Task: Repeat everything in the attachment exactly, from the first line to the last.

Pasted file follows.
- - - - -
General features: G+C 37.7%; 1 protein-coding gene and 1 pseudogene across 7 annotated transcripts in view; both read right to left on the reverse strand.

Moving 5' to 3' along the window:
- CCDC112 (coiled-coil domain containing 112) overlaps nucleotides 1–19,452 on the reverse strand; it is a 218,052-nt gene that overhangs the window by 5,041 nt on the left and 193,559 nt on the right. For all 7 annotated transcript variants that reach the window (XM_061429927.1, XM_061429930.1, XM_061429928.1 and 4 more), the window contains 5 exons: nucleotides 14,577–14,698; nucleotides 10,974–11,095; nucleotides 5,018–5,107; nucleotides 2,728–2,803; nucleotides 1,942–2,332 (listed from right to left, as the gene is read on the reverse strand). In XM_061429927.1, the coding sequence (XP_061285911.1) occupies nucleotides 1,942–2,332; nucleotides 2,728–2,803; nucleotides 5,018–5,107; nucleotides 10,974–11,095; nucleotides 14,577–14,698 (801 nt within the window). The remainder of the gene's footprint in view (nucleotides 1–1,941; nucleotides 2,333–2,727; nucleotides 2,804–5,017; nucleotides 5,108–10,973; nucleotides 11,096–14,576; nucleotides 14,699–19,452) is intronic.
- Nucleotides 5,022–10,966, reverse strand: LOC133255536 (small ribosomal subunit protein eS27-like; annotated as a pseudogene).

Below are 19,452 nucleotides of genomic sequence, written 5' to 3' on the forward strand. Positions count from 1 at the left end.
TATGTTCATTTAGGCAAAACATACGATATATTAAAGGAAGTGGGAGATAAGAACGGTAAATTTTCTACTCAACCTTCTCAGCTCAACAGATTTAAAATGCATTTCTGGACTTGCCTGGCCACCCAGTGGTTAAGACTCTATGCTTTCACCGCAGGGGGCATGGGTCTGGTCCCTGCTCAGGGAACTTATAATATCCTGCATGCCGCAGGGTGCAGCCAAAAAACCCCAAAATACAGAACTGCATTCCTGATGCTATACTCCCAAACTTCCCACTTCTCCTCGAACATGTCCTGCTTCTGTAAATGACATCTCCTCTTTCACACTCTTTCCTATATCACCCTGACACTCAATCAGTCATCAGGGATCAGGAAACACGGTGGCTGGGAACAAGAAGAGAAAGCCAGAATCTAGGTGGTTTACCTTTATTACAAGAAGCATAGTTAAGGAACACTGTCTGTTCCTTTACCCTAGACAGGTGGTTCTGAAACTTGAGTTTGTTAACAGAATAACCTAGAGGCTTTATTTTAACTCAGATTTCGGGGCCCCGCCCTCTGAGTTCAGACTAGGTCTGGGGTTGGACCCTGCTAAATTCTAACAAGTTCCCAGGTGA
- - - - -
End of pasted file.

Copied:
General features: G+C 37.7%; 1 protein-coding gene and 1 pseudogene across 7 annotated transcripts in view; both read right to left on the reverse strand.

Moving 5' to 3' along the window:
- CCDC112 (coiled-coil domain containing 112) overlaps nucleotides 1–19,452 on the reverse strand; it is a 218,052-nt gene that overhangs the window by 5,041 nt on the left and 193,559 nt on the right. For all 7 annotated transcript variants that reach the window (XM_061429927.1, XM_061429930.1, XM_061429928.1 and 4 more), the window contains 5 exons: nucleotides 14,577–14,698; nucleotides 10,974–11,095; nucleotides 5,018–5,107; nucleotides 2,728–2,803; nucleotides 1,942–2,332 (listed from right to left, as the gene is read on the reverse strand). In XM_061429927.1, the coding sequence (XP_061285911.1) occupies nucleotides 1,942–2,332; nucleotides 2,728–2,803; nucleotides 5,018–5,107; nucleotides 10,974–11,095; nucleotides 14,577–14,698 (801 nt within the window). The remainder of the gene's footprint in view (nucleotides 1–1,941; nucleotides 2,333–2,727; nucleotides 2,804–5,017; nucleotides 5,108–10,973; nucleotides 11,096–14,576; nucleotides 14,699–19,452) is intronic.
- Nucleotides 5,022–10,966, reverse strand: LOC133255536 (small ribosomal subunit protein eS27-like; annotated as a pseudogene).

Below are 19,452 nucleotides of genomic sequence, written 5' to 3' on the forward strand. Positions count from 1 at the left end.
TATGTTCATTTAGGCAAAACATACGATATATTAAAGGAAGTGGGAGATAAGAACGGTAAATTTTCTACTCAACCTTCTCAGCTCAACAGATTTAAAATGCATTTCTGGACTTGCCTGGCCACCCAGTGGTTAAGACTCTATGCTTTCACCGCAGGGGGCATGGGTCTGGTCCCTGCTCAGGGAACTTATAATATCCTGCATGCCGCAGGGTGCAGCCAAAAAACCCCAAAATACAGAACTGCATTCCTGATGCTATACTCCCAAACTTCCCACTTCTCCTCGAACATGTCCTGCTTCTGTAAATGACATCTCCTCTTTCACACTCTTTCCTATATCACCCTGACACTCAATCAGTCATCAGGGATCAGGAAACACGGTGGCTGGGAACAAGAAGAGAAAGCCAGAATCTAGGTGGTTTACCTTTATTACAAGAAGCATAGTTAAGGAACACTGTCTGTTCCTTTACCCTAGACAGGTGGTTCTGAAACTTGAGTTTGTTAACAGAATAACCTAGAGGCTTTATTTTAACTCAGATTTCGGGGCCCCGCCCTCTGAGTTCAGACTAGGTCTGGGGTTGGACCCTGCTAAATTCTAACAAGTTCCCAGGTGA